By Charlie Morasch, Land Line contributing writer | Friday, September 27, 2013
Federal prosecutors say a team of 11 individuals used a variety of methods to help commercial driver’s license applicants cheat on their exams at the New York Department of Motor Vehicles, including passing pencils with codes indicating correct answers to specific questions.
The 11 defendants were charged with conspiracy to commit mail fraud in court documents unsealed last week in federal court in Brooklyn, N.Y. According to a news release from Loretta Lynch, U.S. Attorney for the Eastern District of New York, the defendants face a maximum of 20 years in prison and fines of up to $250,000.
According to prosecutors, defendants provided applicants in some cases with a pencil that displayed a series of dots and dashes on the pencil’s sides. The dots and dashes were codes for true and false answers for New York’s audio version of the CDL test.
In other instances, defendants in the case who worked as DMV security guards at offices in Queens, Long Island and Manhattan gave applicants signals to leave the DMV office with incomplete tests. Others involved in the scheme met the applicants outside the DMV offices and found someone to complete the test. The applicants would then re-enter the DMV office and submit the tests for grading.
Each applicant would pay $1,500 to $2,500 for cheating help, prosecutors said in the release.
“Between April 2013 and September 2013, the defendants enabled over 60 people to fraudulently obtain or attempt to obtain CDLs,” the release reads.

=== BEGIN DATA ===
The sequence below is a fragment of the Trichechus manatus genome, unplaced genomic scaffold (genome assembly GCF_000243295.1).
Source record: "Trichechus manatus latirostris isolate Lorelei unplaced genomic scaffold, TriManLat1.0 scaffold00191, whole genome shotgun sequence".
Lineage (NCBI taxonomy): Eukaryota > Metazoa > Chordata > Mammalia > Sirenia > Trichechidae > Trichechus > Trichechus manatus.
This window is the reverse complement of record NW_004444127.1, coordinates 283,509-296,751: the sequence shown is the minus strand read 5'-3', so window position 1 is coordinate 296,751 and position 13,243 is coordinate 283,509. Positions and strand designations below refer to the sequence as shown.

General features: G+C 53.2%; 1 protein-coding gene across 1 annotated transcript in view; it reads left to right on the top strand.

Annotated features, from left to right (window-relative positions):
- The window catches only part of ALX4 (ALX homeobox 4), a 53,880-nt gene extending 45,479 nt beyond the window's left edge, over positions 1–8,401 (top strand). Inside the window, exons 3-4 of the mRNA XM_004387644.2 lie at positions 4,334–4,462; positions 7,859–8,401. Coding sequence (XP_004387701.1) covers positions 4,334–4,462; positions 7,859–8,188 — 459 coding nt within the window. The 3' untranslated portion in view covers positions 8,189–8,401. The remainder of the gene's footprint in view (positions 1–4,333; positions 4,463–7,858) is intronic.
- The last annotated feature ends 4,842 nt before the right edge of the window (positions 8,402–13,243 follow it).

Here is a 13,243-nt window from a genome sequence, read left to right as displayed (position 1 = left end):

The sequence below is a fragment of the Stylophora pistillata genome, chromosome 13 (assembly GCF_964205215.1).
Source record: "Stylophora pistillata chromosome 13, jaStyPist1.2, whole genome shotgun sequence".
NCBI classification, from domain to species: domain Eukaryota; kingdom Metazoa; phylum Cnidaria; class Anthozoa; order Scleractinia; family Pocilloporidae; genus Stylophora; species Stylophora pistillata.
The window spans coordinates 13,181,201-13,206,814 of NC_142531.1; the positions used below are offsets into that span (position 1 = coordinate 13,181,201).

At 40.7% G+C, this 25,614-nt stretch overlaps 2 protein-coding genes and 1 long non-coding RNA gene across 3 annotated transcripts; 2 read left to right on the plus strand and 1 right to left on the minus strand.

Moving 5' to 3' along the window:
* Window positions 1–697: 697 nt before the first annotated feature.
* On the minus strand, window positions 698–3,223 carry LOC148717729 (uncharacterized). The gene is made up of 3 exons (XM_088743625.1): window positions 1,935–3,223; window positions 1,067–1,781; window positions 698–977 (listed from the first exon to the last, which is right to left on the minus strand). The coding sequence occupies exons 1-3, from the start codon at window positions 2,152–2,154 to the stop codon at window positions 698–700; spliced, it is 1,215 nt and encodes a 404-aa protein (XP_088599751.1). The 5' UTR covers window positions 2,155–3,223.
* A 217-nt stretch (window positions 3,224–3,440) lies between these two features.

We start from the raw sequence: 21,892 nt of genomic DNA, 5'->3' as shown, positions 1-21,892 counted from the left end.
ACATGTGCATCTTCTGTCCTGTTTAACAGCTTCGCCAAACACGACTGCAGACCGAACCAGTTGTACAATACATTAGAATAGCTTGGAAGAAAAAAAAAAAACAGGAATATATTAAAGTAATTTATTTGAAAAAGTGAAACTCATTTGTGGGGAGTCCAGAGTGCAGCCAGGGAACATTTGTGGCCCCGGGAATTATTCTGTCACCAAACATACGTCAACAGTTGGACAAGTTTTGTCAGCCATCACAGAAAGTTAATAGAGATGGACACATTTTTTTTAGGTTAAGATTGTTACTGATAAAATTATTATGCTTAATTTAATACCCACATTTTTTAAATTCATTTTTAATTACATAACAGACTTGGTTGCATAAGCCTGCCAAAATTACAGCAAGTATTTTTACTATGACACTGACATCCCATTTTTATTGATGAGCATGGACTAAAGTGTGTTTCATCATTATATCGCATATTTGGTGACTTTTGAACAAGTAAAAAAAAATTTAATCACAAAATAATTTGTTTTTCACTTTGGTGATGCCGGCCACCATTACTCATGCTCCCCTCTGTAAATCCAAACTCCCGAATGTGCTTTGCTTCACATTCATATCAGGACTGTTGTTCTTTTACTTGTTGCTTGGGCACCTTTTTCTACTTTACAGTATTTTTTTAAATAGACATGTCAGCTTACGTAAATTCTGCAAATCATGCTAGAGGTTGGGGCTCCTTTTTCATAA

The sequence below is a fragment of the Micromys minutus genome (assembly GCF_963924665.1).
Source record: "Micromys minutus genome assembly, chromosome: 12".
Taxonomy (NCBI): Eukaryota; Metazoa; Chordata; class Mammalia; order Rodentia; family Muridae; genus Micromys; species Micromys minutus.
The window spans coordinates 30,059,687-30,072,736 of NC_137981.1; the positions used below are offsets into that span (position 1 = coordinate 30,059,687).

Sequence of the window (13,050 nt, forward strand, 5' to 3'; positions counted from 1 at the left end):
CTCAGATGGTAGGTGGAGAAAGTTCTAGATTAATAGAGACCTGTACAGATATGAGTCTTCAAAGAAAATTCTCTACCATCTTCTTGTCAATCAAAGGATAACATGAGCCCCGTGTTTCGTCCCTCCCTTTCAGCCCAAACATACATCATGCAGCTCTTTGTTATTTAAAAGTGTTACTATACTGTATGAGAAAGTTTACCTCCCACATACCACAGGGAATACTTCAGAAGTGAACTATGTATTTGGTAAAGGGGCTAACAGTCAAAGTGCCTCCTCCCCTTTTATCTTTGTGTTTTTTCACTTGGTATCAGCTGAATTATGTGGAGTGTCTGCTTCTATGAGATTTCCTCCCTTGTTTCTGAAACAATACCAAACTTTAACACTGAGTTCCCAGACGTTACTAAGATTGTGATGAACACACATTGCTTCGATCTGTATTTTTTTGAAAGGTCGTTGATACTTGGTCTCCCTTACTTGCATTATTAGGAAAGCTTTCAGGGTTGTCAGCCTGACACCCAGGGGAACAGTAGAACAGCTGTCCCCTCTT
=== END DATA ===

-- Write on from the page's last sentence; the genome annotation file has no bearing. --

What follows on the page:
Catherine Scott, New York State Inspector General, said drivers who have “gamed the system will be off the road.”
“Truck drivers, many of whom are charged with transporting hazardous chemicals, are trained to drive several tons of cargo often through busy streets and highways,” Scott said in the release.
“Bus drivers take our children to school every day. These are among the serious responsibilities of anyone who acquires a commercial driver’s license. Our investigation uncovered numerous people who paid others thousands of dollars for answers to a test they could not answer without cheating, a scheme which undermined the system designed to ensure the security of our roads and communities.”
Defendants charged in the case are: Akmal Narzikulov, 28, of Brooklyn; Firdavs Mamadaliev, 22, of Brooklyn; Dale Harper, 48, of Bronx; Joachim Pierre Louis, 32, of Brooklyn; Latoya Bourne, 32, of Brooklyn; Marie Daniel, 47, of Queens Village; Luc Desmangles, 27, of Brooklyn; Beayeah Karmara, 25, of Staten Island; Jose Payano, 44, of Brooklyn; Tanael Daniel, 36, of Brooklyn; and Inocente Rene Gonzalez-Martinez, 57, of Brooklyn.
Narzikulov, an ambulance worker, was reportedly the ring leader for the CDL scheme. He is being held in jail without bail.
The case was investigated by U.S. Immigration and Customs Enforcement; Homeland Security Investigations; the U.S. Department of Transportation-Office of Inspector General; the New York State Inspector General; the New York State Attorney General’s Office; the New York City Police Department, Internal Affairs Bureau; the New York County District Attorney’s Office; and the New York State Department of Motor Vehicles.
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